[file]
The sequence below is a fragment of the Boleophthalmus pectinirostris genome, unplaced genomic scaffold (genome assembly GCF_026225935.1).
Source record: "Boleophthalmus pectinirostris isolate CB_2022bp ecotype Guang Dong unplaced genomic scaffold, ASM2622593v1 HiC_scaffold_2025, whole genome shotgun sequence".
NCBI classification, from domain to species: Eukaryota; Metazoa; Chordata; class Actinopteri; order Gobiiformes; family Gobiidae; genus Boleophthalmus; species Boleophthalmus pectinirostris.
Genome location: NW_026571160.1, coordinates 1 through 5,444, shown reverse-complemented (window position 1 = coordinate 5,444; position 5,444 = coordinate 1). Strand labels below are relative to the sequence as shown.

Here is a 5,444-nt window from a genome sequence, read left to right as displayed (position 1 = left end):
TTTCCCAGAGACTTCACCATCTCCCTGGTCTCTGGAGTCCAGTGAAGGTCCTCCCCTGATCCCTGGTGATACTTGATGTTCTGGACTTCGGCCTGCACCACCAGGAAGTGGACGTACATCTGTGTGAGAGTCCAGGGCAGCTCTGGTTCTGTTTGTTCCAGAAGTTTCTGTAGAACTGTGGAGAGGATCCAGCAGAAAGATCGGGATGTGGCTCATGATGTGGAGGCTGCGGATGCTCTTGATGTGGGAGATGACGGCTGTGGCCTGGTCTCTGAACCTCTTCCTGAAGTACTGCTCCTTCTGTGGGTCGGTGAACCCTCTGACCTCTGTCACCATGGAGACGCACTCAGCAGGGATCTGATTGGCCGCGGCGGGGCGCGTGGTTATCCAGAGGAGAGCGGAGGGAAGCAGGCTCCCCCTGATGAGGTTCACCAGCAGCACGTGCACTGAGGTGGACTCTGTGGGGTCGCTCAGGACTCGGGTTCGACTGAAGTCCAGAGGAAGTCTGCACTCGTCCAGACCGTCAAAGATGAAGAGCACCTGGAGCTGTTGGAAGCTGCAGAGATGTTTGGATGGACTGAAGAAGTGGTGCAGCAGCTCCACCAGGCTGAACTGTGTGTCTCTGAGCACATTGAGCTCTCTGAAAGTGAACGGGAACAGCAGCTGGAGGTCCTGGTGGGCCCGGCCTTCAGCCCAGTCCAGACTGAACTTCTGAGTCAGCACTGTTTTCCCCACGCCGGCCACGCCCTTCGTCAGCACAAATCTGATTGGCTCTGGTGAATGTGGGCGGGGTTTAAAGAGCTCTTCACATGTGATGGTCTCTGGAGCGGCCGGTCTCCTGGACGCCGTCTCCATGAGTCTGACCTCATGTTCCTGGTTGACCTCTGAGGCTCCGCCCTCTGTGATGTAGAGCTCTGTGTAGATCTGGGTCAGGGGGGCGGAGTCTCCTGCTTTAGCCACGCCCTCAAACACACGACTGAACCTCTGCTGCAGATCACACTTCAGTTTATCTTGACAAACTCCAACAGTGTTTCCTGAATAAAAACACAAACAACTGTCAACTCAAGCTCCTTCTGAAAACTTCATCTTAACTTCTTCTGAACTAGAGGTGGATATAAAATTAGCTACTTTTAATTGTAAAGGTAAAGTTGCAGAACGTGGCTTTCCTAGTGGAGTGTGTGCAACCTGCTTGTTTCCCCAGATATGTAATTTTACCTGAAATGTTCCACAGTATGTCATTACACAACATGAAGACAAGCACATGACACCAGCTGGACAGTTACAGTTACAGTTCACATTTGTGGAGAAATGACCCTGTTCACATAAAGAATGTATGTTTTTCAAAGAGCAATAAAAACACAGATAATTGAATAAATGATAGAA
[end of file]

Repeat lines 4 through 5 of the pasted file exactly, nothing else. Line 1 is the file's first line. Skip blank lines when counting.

Genome location: NW_026571160.1, coordinates 1 through 5,444, shown reverse-complemented (window position 1 = coordinate 5,444; position 5,444 = coordinate 1). Strand labels below are relative to the sequence as shown.

Here is a 5,444-nt window from a genome sequence, read left to right as displayed (position 1 = left end):